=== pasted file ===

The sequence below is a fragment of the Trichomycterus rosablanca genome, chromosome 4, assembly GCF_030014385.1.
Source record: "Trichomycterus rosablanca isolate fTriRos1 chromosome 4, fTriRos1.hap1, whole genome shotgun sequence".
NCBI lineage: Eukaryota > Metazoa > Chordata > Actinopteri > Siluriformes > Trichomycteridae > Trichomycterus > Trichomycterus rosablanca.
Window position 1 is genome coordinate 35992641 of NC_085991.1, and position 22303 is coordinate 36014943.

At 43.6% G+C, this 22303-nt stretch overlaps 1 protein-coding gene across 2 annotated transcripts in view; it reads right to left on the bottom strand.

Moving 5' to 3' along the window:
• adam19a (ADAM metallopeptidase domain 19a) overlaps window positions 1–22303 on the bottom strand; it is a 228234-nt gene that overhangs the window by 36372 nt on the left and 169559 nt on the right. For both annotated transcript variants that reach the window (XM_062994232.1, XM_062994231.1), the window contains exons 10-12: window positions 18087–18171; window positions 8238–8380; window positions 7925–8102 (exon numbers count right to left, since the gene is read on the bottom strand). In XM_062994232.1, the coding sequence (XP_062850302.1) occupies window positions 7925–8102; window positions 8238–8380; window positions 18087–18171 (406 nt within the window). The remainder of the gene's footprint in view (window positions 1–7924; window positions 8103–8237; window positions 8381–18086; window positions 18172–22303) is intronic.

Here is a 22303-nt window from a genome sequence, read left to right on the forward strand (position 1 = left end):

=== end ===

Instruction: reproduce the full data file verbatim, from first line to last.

The sequence below is a fragment of the Trichomycterus rosablanca genome, chromosome 4, assembly GCF_030014385.1.
Source record: "Trichomycterus rosablanca isolate fTriRos1 chromosome 4, fTriRos1.hap1, whole genome shotgun sequence".
NCBI lineage: Eukaryota > Metazoa > Chordata > Actinopteri > Siluriformes > Trichomycteridae > Trichomycterus > Trichomycterus rosablanca.
Window position 1 is genome coordinate 35992641 of NC_085991.1, and position 22303 is coordinate 36014943.

At 43.6% G+C, this 22303-nt stretch overlaps 1 protein-coding gene across 2 annotated transcripts in view; it reads right to left on the bottom strand.

Moving 5' to 3' along the window:
• adam19a (ADAM metallopeptidase domain 19a) overlaps window positions 1–22303 on the bottom strand; it is a 228234-nt gene that overhangs the window by 36372 nt on the left and 169559 nt on the right. For both annotated transcript variants that reach the window (XM_062994232.1, XM_062994231.1), the window contains exons 10-12: window positions 18087–18171; window positions 8238–8380; window positions 7925–8102 (exon numbers count right to left, since the gene is read on the bottom strand). In XM_062994232.1, the coding sequence (XP_062850302.1) occupies window positions 7925–8102; window positions 8238–8380; window positions 18087–18171 (406 nt within the window). The remainder of the gene's footprint in view (window positions 1–7924; window positions 8103–8237; window positions 8381–18086; window positions 18172–22303) is intronic.

Here is a 22303-nt window from a genome sequence, read left to right on the forward strand (position 1 = left end):